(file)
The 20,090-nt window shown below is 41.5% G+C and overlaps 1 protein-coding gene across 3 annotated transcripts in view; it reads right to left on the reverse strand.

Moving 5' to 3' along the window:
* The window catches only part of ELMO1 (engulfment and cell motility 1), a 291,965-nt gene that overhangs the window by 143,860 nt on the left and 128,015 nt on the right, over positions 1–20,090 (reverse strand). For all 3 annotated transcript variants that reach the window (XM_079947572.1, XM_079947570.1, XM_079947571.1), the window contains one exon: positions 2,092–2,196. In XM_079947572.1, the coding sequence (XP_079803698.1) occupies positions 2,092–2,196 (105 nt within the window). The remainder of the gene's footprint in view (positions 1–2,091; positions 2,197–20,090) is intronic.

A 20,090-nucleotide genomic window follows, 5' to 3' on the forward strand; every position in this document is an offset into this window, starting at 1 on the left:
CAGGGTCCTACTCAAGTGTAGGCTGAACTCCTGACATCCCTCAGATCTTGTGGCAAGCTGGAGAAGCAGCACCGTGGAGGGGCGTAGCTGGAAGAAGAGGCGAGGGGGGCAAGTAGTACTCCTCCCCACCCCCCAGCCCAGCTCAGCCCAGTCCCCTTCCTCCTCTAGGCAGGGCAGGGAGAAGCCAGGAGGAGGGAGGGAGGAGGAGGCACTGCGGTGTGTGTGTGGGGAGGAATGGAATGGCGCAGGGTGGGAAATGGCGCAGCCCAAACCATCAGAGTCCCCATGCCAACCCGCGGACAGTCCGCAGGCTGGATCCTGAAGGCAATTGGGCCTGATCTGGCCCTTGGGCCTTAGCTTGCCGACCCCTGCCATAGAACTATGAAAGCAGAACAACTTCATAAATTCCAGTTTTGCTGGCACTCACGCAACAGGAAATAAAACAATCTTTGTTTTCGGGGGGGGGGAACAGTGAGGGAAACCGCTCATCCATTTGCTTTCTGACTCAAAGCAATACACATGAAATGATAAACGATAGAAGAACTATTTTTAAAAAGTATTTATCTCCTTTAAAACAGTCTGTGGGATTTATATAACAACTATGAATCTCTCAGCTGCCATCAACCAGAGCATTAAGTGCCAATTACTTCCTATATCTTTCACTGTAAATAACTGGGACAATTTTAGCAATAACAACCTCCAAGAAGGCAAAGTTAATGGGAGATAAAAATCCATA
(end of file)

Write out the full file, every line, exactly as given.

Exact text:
The 20,090-nt window shown below is 41.5% G+C and overlaps 1 protein-coding gene across 3 annotated transcripts in view; it reads right to left on the reverse strand.

Moving 5' to 3' along the window:
* The window catches only part of ELMO1 (engulfment and cell motility 1), a 291,965-nt gene that overhangs the window by 143,860 nt on the left and 128,015 nt on the right, over positions 1–20,090 (reverse strand). For all 3 annotated transcript variants that reach the window (XM_079947572.1, XM_079947570.1, XM_079947571.1), the window contains one exon: positions 2,092–2,196. In XM_079947572.1, the coding sequence (XP_079803698.1) occupies positions 2,092–2,196 (105 nt within the window). The remainder of the gene's footprint in view (positions 1–2,091; positions 2,197–20,090) is intronic.

A 20,090-nucleotide genomic window follows, 5' to 3' on the forward strand; every position in this document is an offset into this window, starting at 1 on the left:
CAGGGTCCTACTCAAGTGTAGGCTGAACTCCTGACATCCCTCAGATCTTGTGGCAAGCTGGAGAAGCAGCACCGTGGAGGGGCGTAGCTGGAAGAAGAGGCGAGGGGGGCAAGTAGTACTCCTCCCCACCCCCCAGCCCAGCTCAGCCCAGTCCCCTTCCTCCTCTAGGCAGGGCAGGGAGAAGCCAGGAGGAGGGAGGGAGGAGGAGGCACTGCGGTGTGTGTGTGGGGAGGAATGGAATGGCGCAGGGTGGGAAATGGCGCAGCCCAAACCATCAGAGTCCCCATGCCAACCCGCGGACAGTCCGCAGGCTGGATCCTGAAGGCAATTGGGCCTGATCTGGCCCTTGGGCCTTAGCTTGCCGACCCCTGCCATAGAACTATGAAAGCAGAACAACTTCATAAATTCCAGTTTTGCTGGCACTCACGCAACAGGAAATAAAACAATCTTTGTTTTCGGGGGGGGGGAACAGTGAGGGAAACCGCTCATCCATTTGCTTTCTGACTCAAAGCAATACACATGAAATGATAAACGATAGAAGAACTATTTTTAAAAAGTATTTATCTCCTTTAAAACAGTCTGTGGGATTTATATAACAACTATGAATCTCTCAGCTGCCATCAACCAGAGCATTAAGTGCCAATTACTTCCTATATCTTTCACTGTAAATAACTGGGACAATTTTAGCAATAACAACCTCCAAGAAGGCAAAGTTAATGGGAGATAAAAATCCATA